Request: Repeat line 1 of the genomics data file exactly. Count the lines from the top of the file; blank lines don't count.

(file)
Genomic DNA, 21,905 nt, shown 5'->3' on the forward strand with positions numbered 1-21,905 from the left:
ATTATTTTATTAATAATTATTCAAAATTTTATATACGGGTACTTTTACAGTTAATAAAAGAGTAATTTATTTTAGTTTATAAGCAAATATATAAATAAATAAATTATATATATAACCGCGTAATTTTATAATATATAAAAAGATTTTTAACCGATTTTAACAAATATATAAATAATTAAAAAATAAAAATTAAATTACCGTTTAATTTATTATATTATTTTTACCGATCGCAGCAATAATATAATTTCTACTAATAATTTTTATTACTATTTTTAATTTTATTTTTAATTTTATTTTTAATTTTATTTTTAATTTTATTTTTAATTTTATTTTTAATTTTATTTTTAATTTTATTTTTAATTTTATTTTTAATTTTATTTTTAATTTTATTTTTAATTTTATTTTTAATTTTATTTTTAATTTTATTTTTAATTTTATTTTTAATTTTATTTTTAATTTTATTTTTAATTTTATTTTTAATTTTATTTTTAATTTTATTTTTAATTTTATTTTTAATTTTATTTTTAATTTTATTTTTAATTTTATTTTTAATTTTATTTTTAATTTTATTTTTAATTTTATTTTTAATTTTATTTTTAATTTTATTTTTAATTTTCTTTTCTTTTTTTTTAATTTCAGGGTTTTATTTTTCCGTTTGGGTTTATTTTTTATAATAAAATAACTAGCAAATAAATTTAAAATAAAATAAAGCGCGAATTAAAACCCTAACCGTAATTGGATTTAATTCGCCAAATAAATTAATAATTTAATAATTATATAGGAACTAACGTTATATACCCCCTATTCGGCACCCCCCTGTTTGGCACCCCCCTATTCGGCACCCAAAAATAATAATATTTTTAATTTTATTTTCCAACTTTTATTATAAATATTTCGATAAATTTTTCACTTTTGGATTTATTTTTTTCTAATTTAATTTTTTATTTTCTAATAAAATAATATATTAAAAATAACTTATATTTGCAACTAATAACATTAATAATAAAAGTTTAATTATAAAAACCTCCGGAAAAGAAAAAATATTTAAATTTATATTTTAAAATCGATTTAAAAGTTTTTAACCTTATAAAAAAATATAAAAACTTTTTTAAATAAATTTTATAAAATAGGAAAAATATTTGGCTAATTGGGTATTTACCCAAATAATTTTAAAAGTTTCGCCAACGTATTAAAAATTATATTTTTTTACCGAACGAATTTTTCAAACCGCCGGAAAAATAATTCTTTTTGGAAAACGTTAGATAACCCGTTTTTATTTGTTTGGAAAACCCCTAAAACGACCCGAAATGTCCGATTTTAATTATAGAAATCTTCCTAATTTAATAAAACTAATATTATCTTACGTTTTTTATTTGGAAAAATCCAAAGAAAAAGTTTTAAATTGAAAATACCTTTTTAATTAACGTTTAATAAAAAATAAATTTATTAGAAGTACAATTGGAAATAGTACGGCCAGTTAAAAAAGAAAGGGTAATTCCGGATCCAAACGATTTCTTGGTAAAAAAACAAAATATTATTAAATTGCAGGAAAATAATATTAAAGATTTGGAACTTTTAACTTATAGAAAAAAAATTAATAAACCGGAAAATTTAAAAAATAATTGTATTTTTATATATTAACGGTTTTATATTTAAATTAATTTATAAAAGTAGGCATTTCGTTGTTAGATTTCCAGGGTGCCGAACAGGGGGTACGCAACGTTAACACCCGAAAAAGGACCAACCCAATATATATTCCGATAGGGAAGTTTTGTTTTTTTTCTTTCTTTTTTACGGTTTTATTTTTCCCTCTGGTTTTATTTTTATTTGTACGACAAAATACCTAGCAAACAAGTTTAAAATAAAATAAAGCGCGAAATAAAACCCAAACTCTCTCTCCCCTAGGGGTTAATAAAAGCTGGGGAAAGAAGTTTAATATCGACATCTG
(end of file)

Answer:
Genomic DNA, 21,905 nt, shown 5'->3' on the forward strand with positions numbered 1-21,905 from the left: